Perhaps in the not-too-distant future, the COVID-19 vaccine will be administered along with the annual influenza shot. That’s in the works in Australia as the University of Sunshine Coast (USC) soon commences a clinical trial in South East Queensland to evaluate the safety and effectiveness of an investigational combined COVID-19 and influenza vaccine. USC clinics in Brisbane, Moreton Bay, and Sunshine Coast will serve as study trial site locations involving the combination of the Novavax COVID-19 vaccine combined with an influenza vaccine candidate called NanoFlu, for this “two-in-one” vaccination experiment. How will the immune responses be of study subjects first receiving each candidate by itself then combined? Led by Principal Investigator Dr. Nischal Sahai at South Bank in Brisbane, USC seeks healthy volunteers in the age range of 50 to 70 for the study, which starts in several weeks. The study represents the very first time in the nation of Australia that a COVID-19 vaccine is combined with an influenza vaccine for a “single jab “approach, reports Lucas Litewka, Clinical Trials Director for USC.

USC has some familiarity with the American clinical sponsor Novavax, given the track record of working on two previous COVID-19 Novavax studies.


Developed by Novavax, this investigational product is a recombinant hemagglutinin (HA) protein nanoparticle influenza vaccine developed in an Sf9 insect cell-baculovirus system. The candidate is developed using HA protein amino acid sequences similar to recommended wild-type HA sequences. Novavax employs its patented saponin-based Matrix-M adjuvant, which exhibits promise as the candidate has been well-tolerated and stimulates quality and sustained antibody responses in addition to CD4 and CD8T-cell responses.


By June 14, Novavax issued a press release announcing data from the first co-administration study of a COVID-19 vaccine candidate (NVX-COV2373) and an approved influenza vaccine [Seqirus, adjuvanted, trivalent seasonal influenza vaccine (aTIV) or a cell-based, quadrivalent seasonal influenza vaccine (QIVc)]. The findings suggest simultaneous vaccination may be a viable immunization strategy. The American biotech company reported that protection afforded by the candidate vaccine was comparable to the main vaccine study at 875% and 89.8%, respectively. Data were included in the preprint server medRxiv

Novavax, as part of a Phase 3 clinical of NVX-CoV2373, evaluated its COVID-19 vaccine candidate in the UK with 431 volunteers who also enrolled in a co-administration sub-study led by St. George and the University of London at St. George’s Hospital, London. The study administered the seasonal influenza vaccine with approximately half the participants co-vaccinated with NVX-CoV2373 while the remaining subjects received a placebo.

This study indicated the potential that vaccine efficacy appeared to be preserved in those subjects receiving both vaccines compared to those with the Novavax COVID-19 vaccine alone.

The USC Study

This study’s formal title is “A Phase 1/2, Randomized, Observer-Blinded Study to Evaluate the Safety and Immunogenicity of a Quadrivalent Hemagglutinin Nanoparticle Influenza and SARS-CoV-2 rS Nanoparticle Combination Vaccine with Matrix-M™ Adjuvant in Healthy Participants ≥ 50 to ≤ 70 Years of Age” and was recently approved by the Ethics Committee (EC) from the Alfred Hospital.”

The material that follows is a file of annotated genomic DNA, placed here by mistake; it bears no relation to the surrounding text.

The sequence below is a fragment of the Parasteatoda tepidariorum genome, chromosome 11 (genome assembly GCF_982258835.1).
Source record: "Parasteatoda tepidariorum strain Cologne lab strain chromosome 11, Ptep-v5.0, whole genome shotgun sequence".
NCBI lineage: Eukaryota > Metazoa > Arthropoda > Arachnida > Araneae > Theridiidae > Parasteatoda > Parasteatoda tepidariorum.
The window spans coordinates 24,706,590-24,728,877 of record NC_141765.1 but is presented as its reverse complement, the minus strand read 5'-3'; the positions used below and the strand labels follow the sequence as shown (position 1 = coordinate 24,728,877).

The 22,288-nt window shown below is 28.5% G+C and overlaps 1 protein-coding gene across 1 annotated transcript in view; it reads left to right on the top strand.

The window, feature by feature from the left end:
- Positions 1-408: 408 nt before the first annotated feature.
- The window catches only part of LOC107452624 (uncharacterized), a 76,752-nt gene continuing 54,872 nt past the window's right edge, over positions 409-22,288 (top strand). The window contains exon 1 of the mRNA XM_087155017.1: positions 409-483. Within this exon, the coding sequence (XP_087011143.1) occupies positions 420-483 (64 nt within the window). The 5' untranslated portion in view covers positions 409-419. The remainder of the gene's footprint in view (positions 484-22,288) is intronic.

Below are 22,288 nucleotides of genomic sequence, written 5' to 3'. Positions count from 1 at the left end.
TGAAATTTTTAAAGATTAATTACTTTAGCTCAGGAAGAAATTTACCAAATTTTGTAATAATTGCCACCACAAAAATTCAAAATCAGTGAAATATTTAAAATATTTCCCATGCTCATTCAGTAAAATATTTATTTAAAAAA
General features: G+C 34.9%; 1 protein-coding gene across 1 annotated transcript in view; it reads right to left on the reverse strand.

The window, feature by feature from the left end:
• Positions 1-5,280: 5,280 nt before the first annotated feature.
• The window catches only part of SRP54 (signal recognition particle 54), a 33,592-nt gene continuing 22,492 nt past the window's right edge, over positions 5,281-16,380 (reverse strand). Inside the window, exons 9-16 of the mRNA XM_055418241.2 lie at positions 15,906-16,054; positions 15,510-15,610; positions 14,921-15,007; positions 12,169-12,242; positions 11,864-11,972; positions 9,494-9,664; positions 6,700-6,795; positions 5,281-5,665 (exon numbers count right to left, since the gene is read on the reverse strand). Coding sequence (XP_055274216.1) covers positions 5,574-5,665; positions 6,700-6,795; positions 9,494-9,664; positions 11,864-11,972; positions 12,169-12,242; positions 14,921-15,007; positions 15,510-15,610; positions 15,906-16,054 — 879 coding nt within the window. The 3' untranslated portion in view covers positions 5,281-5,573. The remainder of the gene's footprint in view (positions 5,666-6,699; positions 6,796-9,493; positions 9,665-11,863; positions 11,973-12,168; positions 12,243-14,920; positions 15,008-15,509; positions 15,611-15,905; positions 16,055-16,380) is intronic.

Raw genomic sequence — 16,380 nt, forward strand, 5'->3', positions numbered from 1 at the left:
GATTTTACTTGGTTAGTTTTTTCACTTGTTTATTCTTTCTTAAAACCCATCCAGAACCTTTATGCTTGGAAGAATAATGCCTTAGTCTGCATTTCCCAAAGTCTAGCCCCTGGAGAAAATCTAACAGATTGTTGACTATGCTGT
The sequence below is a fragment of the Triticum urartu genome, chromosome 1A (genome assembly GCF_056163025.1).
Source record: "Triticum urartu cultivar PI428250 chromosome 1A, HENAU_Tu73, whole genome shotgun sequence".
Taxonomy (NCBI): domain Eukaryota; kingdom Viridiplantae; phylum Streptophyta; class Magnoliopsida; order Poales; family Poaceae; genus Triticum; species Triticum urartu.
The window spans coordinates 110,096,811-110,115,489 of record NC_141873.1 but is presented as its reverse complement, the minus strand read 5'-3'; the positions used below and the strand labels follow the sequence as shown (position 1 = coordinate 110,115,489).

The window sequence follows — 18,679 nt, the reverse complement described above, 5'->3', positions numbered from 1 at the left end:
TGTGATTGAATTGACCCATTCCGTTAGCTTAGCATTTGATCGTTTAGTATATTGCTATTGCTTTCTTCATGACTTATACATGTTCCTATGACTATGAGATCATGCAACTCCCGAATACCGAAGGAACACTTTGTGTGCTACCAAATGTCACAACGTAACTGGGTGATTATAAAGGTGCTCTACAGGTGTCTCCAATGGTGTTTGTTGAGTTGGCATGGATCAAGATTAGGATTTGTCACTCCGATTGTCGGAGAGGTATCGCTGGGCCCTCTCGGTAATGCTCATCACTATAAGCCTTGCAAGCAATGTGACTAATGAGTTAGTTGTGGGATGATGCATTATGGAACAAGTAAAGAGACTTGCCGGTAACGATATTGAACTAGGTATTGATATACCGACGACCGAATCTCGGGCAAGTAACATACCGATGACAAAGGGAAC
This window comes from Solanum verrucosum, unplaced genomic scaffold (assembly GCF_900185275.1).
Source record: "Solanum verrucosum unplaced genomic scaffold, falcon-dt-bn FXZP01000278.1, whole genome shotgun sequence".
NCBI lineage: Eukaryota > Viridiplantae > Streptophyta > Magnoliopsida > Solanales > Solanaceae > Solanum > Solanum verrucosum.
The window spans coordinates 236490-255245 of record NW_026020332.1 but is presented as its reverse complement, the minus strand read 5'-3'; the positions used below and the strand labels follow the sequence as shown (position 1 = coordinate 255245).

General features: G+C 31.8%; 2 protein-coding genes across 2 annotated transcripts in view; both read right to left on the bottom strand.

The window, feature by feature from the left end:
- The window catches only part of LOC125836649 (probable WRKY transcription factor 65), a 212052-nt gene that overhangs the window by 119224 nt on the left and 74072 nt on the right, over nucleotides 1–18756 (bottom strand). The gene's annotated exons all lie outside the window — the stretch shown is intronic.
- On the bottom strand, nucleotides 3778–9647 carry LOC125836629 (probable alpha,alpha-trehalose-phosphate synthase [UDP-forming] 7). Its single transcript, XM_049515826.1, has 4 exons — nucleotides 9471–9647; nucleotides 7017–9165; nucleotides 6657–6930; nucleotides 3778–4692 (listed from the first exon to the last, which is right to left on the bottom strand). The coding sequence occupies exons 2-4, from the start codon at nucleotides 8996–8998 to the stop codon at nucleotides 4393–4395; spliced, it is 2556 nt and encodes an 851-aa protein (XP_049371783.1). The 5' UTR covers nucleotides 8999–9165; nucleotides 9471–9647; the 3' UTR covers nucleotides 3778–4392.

The study team seeks healthy volunteers between 50 and 70 years old who have received either A) both COVID-19 vaccinations or B) have had COVID-19 at least eight weeks before the first vaccination visit. The subjects are required to attend scheduled visits to the clinic amounting to eight times over six months. Additional screening criteria is introduced in a volunteer interview.

The study involves up to 3 vaccinations using an intramuscular injection between two to three months apart. Eligible participants are reimbursed for time and expenses related to the study.

Principal investigator Point of View

Dr. Sahai, the PI, shared about the study, “This combined protein-based influenza and COVID-19 vaccine candidate is expected to have some important advantages over existing vaccines.” The PI continued, “We are initially targeting older adults for this study because this population bears a disproportionate burden of morbidity and mortality for both influenza and COVID-19.” 

In providing a rationale for combining the COVID-19 and flu shot, the PI further elaborated, “We can see the merits of combining vaccines that may require an annual schedule of delivery, and hope people who have already been vaccinated against COVID-19 can see the value in participating.”

The University of Sunshine Coast Clinical Trials

Established in 1994, the University of Sunshine Coast (USC) is a public university based on the Sunshine Coast, Queensland, Australia. Overall the university has consistently high rankings from independent agencies across several areas.

USC runs a clinical trials office with over 40 drug and device studies completed and ongoing across Phases 1 to 4. TrialSite includes a USC clinical trial summary sheet here.

Lead Research/Investigator

Dr. Nischal Sahai

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